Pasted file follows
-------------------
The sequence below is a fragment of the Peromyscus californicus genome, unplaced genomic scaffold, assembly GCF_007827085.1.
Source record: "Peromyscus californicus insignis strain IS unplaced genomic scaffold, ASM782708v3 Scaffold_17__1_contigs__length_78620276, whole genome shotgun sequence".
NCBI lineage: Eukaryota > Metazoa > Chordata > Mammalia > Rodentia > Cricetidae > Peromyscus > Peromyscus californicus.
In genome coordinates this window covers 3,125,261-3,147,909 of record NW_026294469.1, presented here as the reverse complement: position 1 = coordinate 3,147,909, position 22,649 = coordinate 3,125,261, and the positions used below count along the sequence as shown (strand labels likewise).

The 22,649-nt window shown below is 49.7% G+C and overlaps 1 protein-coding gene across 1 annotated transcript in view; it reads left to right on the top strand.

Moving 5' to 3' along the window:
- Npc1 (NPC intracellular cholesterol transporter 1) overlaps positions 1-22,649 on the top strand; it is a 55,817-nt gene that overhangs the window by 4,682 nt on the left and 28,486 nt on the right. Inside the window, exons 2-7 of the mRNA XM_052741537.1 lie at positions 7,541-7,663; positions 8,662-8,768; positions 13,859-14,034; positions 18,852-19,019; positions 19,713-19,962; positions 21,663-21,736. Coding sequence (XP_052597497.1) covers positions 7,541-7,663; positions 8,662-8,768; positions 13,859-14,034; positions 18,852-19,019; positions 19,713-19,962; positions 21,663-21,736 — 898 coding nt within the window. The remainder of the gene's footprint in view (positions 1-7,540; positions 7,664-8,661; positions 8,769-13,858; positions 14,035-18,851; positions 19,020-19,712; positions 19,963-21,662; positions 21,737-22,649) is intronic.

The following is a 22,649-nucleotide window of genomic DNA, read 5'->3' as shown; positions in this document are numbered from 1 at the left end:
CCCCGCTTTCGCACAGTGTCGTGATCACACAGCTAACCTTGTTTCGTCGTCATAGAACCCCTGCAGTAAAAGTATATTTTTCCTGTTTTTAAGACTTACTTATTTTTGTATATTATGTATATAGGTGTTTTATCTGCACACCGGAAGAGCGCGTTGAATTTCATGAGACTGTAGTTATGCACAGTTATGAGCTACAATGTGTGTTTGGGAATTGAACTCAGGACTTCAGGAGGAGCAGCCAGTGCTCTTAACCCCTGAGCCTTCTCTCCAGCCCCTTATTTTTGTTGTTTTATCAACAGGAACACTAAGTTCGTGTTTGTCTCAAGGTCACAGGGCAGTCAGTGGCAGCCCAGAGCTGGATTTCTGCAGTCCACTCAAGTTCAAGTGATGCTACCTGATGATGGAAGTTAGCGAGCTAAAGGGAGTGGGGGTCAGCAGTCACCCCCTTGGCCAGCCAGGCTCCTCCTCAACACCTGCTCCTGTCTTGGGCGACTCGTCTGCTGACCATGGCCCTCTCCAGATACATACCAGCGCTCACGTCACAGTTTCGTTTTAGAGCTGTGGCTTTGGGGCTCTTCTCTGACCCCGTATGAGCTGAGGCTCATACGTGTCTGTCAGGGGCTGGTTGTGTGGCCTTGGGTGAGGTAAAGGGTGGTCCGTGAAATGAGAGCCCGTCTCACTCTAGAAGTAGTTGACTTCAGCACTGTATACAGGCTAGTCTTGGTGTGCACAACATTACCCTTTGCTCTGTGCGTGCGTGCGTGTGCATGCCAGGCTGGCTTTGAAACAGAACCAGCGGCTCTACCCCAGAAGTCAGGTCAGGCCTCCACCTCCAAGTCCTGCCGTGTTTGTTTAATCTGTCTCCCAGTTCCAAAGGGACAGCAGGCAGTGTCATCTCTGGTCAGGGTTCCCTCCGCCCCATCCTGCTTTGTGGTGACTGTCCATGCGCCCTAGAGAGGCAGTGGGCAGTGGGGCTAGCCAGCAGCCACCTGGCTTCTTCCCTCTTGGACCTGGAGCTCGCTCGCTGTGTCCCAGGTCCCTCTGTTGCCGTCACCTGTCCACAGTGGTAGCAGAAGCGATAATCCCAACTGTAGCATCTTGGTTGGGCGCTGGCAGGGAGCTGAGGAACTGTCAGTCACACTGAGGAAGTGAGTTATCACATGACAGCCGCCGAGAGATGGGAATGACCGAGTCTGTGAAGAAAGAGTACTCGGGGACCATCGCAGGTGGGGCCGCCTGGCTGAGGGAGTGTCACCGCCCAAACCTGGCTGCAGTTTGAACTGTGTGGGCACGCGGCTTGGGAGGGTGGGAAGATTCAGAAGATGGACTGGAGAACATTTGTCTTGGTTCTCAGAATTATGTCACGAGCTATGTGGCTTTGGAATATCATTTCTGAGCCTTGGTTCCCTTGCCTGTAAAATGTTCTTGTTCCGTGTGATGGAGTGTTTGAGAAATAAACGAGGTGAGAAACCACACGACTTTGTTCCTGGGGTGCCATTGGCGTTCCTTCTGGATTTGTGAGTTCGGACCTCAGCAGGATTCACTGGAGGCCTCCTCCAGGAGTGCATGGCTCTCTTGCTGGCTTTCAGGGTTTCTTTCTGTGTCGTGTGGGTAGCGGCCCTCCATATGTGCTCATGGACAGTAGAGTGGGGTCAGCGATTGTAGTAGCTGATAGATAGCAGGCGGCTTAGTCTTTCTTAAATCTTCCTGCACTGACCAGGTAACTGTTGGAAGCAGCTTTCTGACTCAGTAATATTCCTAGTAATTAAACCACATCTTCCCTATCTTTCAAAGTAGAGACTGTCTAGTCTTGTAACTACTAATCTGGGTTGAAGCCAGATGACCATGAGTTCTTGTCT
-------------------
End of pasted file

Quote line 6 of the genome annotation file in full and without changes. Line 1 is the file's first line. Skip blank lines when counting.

Moving 5' to 3' along the window: